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Don't FALL OUT of your Rig!

Head-up State Record, Congrats Katrina, Alexandra, Merriah, Nicole — by Matt Sandt
Head-up State Record, Congrats Katrina, Alexandra, Merriah, Nicole — by Matt Sandt

Why is a bungee on your leg straps part of making a rig free fly friendly? I present to you – how to fall the funk out of your rig without loosening your straps.

The reason for the tie is demonstrated in this video. Without it, you could fall out of your harness without loosening any straps. Having it may help reduce that risk significantly.

Sit Situation

In a sit, your leg straps can ride up near your knees. This creates a hole you can fall through if there is an upward force on your rig. This type of force could be caused by a premature deployment at an inopportune time.

In the video the rig is put on just as I would to jump it. All straps were 'jump tight'. The issue isn't how tight the rig is, it is the hole created when your leg straps ride up. The bungee or pull-up cord that ties the leg straps together helps prevent them from being able to separate and work up to the knees.

Even with the bungee it may still be possible in some situations for them to shift. Just be aware – don't let your leg straps shift towards your knees.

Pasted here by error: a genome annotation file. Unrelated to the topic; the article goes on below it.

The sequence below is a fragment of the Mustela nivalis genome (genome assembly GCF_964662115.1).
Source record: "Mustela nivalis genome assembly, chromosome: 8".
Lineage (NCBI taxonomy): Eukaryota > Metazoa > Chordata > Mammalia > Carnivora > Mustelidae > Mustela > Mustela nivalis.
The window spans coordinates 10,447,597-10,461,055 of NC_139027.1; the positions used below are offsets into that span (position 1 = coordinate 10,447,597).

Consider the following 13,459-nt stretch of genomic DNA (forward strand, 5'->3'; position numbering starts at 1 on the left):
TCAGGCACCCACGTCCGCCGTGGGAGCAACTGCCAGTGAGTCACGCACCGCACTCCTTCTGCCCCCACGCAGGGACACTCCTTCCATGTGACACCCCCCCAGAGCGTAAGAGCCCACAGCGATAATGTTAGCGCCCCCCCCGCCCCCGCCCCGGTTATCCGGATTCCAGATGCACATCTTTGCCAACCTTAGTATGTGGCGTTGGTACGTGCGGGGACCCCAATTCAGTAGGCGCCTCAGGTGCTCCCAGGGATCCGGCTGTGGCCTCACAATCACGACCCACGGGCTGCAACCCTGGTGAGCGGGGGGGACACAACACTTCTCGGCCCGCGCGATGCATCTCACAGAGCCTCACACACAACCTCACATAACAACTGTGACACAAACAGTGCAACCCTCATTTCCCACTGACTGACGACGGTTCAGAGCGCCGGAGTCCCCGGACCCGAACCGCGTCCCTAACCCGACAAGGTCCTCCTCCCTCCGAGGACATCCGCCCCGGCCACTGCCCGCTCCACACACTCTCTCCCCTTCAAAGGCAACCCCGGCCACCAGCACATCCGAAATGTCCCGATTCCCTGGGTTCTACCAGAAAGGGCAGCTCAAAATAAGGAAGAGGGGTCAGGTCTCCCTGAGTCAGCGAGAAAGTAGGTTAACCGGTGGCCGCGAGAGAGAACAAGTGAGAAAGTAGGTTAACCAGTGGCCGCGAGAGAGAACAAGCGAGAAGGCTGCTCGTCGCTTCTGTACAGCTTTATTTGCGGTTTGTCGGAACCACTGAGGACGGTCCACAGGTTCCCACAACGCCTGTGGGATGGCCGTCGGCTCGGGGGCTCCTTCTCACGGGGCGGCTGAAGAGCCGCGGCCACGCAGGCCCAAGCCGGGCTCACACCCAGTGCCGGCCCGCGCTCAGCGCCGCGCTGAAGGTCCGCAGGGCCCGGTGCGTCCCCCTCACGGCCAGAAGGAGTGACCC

The super-scary video of grandma almost falling out of her harness was caused by a similar issue. The way she squatted and pushed down and back in the door allowed her to fall through the same hole. Tandem harnesses are supposed to have a modification that keeps this from happening in that situation.

Video created by Zach Lewis for a new skydiver Facebook group at Skydive Dallas

What makes a rig freefly-friendly?

Generally you need gear that stays buttoned up at high speed and different angles to the wind. Flaps, covers, bridles and pilot chutes need to be designed to stay shut and in place. Most newer gear is FF-friendly. Older gear may not do as well, as it may have been designed for belly speeds & attitudes to the wind. Also, keeping your gear in good condition is important for FF friendly (tight pilot chute pouches etc.). If in doubt, ask an instructor or FF coach to check your equipment.

by Gustavo Cabana
by Gustavo Cabana

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